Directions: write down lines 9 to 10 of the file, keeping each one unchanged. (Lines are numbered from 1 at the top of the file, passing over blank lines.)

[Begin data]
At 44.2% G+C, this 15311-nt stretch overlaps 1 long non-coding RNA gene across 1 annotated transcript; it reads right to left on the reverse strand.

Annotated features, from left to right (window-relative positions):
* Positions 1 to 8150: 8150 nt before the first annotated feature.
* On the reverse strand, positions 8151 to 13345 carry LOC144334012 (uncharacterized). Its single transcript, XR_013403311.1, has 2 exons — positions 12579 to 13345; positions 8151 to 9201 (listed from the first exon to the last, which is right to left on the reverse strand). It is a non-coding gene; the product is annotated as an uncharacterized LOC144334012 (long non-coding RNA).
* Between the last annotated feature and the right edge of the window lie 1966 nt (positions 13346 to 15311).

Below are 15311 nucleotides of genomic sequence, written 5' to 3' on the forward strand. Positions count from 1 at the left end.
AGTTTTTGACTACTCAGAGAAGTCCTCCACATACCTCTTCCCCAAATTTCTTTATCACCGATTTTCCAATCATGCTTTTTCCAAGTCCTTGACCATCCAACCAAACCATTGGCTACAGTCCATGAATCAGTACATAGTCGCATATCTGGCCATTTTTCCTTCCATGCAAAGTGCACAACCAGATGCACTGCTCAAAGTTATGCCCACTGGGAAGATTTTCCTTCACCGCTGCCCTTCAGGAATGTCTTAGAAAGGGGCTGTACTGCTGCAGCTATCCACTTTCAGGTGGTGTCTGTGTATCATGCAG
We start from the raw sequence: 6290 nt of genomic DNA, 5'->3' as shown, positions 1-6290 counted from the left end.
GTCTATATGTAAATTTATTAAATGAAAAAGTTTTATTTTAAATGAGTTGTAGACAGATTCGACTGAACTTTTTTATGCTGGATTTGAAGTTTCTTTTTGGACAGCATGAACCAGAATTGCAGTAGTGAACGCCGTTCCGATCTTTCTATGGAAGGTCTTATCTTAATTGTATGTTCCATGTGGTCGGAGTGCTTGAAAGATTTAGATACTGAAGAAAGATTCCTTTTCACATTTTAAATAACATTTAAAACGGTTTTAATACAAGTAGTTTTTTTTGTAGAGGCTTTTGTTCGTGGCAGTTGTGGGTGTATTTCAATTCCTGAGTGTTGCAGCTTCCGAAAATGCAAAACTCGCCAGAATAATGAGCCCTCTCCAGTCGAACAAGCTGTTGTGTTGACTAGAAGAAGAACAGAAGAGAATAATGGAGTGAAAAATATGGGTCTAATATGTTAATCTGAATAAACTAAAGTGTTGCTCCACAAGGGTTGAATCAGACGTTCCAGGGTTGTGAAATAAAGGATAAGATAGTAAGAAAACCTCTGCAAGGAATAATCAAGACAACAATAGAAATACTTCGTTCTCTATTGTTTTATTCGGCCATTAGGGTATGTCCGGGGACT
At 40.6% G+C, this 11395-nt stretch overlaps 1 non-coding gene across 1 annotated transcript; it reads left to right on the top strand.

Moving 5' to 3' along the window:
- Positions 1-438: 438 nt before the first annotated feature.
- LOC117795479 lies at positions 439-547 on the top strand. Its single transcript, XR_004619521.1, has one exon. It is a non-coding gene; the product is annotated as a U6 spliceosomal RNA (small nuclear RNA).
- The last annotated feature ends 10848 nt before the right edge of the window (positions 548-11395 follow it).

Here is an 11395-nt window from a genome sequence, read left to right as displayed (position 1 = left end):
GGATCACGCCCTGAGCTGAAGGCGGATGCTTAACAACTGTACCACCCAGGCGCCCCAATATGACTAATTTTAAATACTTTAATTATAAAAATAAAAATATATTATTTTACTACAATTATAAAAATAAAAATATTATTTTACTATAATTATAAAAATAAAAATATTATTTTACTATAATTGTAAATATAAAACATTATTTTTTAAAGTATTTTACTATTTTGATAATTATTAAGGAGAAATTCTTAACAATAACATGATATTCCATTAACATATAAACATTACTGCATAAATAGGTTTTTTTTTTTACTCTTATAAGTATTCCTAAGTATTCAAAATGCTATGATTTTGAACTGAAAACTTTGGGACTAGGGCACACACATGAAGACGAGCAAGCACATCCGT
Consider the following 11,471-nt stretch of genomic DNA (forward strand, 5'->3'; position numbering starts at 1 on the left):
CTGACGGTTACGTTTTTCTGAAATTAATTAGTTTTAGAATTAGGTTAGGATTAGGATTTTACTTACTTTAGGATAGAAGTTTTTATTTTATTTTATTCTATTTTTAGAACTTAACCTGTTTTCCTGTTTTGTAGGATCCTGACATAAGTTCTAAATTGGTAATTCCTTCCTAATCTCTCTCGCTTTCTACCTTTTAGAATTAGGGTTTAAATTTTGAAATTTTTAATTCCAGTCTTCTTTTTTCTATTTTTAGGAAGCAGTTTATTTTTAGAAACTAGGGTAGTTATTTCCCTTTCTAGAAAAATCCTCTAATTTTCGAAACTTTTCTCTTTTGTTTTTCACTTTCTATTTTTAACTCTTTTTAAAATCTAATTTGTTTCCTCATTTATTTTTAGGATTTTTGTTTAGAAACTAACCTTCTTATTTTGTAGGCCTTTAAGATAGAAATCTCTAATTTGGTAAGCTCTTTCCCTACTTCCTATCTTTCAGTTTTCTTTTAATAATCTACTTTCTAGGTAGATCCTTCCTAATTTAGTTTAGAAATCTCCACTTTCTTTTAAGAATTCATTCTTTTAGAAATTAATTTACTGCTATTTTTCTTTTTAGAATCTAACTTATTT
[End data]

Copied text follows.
GTCTATATGTAAATTTATTAAATGAAAAAGTTTTATTTTAAATGAGTTGTAGACAGATTCGACTGAACTTTTTTATGCTGGATTTGAAGTTTCTTTTTGGACAGCATGAACCAGAATTGCAGTAGTGAACGCCGTTCCGATCTTTCTATGGAAGGTCTTATCTTAATTGTATGTTCCATGTGGTCGGAGTGCTTGAAAGATTTAGATACTGAAGAAAGATTCCTTTTCACATTTTAAATAACATTTAAAACGGTTTTAATACAAGTAGTTTTTTTTGTAGAGGCTTTTGTTCGTGGCAGTTGTGGGTGTATTTCAATTCCTGAGTGTTGCAGCTTCCGAAAATGCAAAACTCGCCAGAATAATGAGCCCTCTCCAGTCGAACAAGCTGTTGTGTTGACTAGAAGAAGAACAGAAGAGAATAATGGAGTGAAAAATATGGGTCTAATATGTTAATCTGAATAAACTAAAGTGTTGCTCCACAAGGGTTGAATCAGACGTTCCAGGGTTGTGAAATAAAGGATAAGATAGTAAGAAAACCTCTGCAAGGAATAATCAAGACAACAATAGAAATACTTCGTTCTCTATTGTTTTATTCGGCCATTAGGGTATGTCCGGGGACT
At 40.6% G+C, this 11395-nt stretch overlaps 1 non-coding gene across 1 annotated transcript; it reads left to right on the top strand.